The newly expanded zone will entail the creation of a five-person startup committee, with one designated representative from each government. Smith, who is already Maywood’s enterprise zone coordinator, said that she would be designated Maywood’s representative on the startup committee.
She said that her counterparts in the other communities will likely round out the committee, which will be responsible for selecting a consultant that will assist the group with identifying the zone’s specific boundaries, preparing the enterprise zone application and reaching out to area businesses to inform them about the tax benefits that come with being located in the zone, among other duties.
Each government participating in the zone will contribute 20 percent each to the cost of applying for enterprise zone status. If approved by the state, the zone will be funded over the long-term, in part, by a small fee imposed on enterprise zone-certified projects.
Enterprise zones, however, are not without their critics. According to Good Jobs First, a national policy organization that provides data on corporate tax subsidies at the state and local levels across the country, subsidies related to enterprise zones can often be costly and their effectiveness hard to quantify.
“[Enterprise Zone] subsidies cost state and local treasuries a lot of lost revenue, and like many subsidy programs, it is often unclear whether the developments would have happened in the area anyway,” the organization points out. “Critics of enterprise zones fault the program for failing to create new jobs; if companies do come to an area, they typically relocate existing jobs from one site to another.”
Good Jobs First also criticized the tendency among many states to expand enterprise zones, thus undercutting their intended purpose.
“Many states have loosened their zone criteria to the point that virtually any area in the state can qualify, and the zones no longer serve their original anti-poverty intent,” the organization reported.
“Rather than targeting the neediest neighborhoods and encouraging new investment, the designation of the zone’s geography often involves political favoritism and gives subsidy windfalls to companies that were already there.”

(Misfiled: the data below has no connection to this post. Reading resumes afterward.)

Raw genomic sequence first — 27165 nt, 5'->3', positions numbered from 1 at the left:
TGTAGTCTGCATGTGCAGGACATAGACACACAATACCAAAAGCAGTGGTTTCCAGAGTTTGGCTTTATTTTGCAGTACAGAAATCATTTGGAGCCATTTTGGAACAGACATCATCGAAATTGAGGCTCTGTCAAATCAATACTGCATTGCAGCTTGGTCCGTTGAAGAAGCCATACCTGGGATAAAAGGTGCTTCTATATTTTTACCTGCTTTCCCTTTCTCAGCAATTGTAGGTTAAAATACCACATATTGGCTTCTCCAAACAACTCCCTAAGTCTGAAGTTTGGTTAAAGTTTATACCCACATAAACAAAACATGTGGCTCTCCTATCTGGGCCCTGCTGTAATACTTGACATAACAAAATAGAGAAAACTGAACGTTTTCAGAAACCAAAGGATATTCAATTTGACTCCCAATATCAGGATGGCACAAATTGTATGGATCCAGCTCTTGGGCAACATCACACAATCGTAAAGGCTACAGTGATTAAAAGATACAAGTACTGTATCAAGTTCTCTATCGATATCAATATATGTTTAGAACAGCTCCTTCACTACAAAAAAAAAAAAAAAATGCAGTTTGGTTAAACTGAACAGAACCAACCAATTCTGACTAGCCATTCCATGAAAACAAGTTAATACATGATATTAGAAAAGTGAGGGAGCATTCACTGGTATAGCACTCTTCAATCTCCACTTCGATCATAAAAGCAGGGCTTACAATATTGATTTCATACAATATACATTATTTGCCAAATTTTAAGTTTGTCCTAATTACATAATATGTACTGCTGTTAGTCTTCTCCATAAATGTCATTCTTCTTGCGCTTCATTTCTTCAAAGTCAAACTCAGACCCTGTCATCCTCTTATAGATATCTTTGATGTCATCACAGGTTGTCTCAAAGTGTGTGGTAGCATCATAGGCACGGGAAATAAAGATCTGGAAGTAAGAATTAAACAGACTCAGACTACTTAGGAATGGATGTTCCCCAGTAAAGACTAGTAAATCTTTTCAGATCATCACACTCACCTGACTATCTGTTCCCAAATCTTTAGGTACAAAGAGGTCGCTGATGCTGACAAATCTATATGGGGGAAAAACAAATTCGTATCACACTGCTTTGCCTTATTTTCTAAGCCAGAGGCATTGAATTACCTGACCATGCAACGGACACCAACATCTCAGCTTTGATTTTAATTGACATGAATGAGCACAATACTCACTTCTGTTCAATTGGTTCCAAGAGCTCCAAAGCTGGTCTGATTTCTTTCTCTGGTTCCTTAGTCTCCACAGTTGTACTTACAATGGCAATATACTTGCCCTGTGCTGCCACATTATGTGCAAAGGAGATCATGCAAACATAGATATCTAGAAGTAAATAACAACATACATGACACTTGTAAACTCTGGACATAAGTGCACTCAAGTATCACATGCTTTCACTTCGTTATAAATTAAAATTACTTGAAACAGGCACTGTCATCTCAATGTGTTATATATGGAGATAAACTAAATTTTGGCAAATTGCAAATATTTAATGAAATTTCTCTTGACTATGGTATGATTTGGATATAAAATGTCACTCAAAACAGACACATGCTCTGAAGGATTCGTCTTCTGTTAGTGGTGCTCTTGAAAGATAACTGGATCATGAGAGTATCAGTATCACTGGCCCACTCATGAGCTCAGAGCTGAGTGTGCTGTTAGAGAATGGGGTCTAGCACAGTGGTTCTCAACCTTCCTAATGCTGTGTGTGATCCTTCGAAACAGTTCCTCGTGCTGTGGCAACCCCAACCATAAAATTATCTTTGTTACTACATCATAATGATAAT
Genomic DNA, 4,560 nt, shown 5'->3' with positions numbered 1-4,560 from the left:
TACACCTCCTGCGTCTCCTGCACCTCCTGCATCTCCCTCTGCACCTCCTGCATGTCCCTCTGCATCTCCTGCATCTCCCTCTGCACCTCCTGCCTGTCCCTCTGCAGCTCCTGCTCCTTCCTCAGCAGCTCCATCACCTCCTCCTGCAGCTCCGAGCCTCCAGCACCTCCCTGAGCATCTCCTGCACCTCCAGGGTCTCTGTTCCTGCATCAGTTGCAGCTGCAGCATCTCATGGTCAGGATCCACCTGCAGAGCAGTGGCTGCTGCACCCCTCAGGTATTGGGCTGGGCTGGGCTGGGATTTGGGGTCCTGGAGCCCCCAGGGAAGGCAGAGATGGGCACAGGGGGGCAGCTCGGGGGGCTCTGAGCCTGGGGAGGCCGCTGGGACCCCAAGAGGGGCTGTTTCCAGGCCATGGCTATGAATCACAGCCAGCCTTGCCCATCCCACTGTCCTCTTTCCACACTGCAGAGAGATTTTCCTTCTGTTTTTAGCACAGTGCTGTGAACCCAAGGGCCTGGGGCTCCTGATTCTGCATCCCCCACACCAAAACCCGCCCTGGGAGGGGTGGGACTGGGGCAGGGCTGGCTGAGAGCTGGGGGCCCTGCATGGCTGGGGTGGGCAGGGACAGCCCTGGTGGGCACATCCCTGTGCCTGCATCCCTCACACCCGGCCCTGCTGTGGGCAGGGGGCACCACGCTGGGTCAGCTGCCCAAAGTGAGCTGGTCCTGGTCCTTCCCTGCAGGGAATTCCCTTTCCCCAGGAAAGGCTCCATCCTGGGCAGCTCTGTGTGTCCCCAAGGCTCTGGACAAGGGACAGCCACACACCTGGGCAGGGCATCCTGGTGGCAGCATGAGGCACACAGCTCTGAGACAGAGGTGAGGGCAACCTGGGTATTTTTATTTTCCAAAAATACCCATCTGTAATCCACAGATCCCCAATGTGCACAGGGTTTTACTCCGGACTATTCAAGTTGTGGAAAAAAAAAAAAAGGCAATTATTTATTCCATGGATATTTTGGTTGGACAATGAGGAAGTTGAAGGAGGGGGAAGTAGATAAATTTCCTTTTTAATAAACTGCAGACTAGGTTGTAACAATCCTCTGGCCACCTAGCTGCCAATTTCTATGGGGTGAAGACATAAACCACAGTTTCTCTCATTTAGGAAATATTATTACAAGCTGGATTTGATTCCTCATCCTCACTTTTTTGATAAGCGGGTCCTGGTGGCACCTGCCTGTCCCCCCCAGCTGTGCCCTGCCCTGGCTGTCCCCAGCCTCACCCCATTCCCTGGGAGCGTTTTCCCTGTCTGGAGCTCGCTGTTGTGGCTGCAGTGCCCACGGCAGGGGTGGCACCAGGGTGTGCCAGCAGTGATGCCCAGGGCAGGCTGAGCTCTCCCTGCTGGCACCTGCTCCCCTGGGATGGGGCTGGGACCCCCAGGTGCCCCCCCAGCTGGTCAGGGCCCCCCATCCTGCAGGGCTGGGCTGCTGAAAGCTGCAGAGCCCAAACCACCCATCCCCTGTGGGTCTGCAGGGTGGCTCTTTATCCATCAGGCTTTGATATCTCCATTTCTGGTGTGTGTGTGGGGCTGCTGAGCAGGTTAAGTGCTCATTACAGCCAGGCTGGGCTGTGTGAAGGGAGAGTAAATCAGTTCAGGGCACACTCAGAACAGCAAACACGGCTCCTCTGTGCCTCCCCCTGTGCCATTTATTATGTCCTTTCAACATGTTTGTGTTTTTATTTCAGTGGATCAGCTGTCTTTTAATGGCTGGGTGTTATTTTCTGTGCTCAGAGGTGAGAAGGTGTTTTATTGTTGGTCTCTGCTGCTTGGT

Village officials did not address any of those criticisms at February’s board meeting and could not be contacted over the weekend.
According to annual reports related to the enterprise zones that were released by the Illinois Department of Commerce and Economic Opportunity, between 2014 and 2016, the state has lost at least $300 million in revenue due to incentives for businesses in enterprise zones, and similar areas — such as High Impact Business zones designed to encourage large economic development activities.
The number of jobs gained or lost during that time has varied (the jobs information is self-reported by businesses), and has ranged from a net job loss of 2,184 in 2015 to a net job gain of 967 in 2016.
A chart, based on DCEO data, detailing the employment and financial impact from businesses receiving tax incentives within enterprise, and similar zones, in Illinois. | VFP
Between 2014 and 2016, the number of jobs retained due to incentives doled out within the Maywood Enterprise Zone ranged from seven in 2016 to 18 in 2015, according to the DCEO data. In 2015, 31 jobs were created based on businesses receiving incentives from being in the zone.
A chart, based on DCEO data, detailing the employment and financial impact from businesses receiving tax incentives within the Maywood Enterprise Zone | VFP
In the DCEO reports, Connie Beard, the director of the Illinois Department of Revenue, points out that “one year or several year’s data does not tell the story of success or failure of any individual Enterprise Zone. Zones have a 15 year life and should not be evaluated based on a one year snapshot of of activity.” VFP
For more local news, ‘Like’ our Facebook page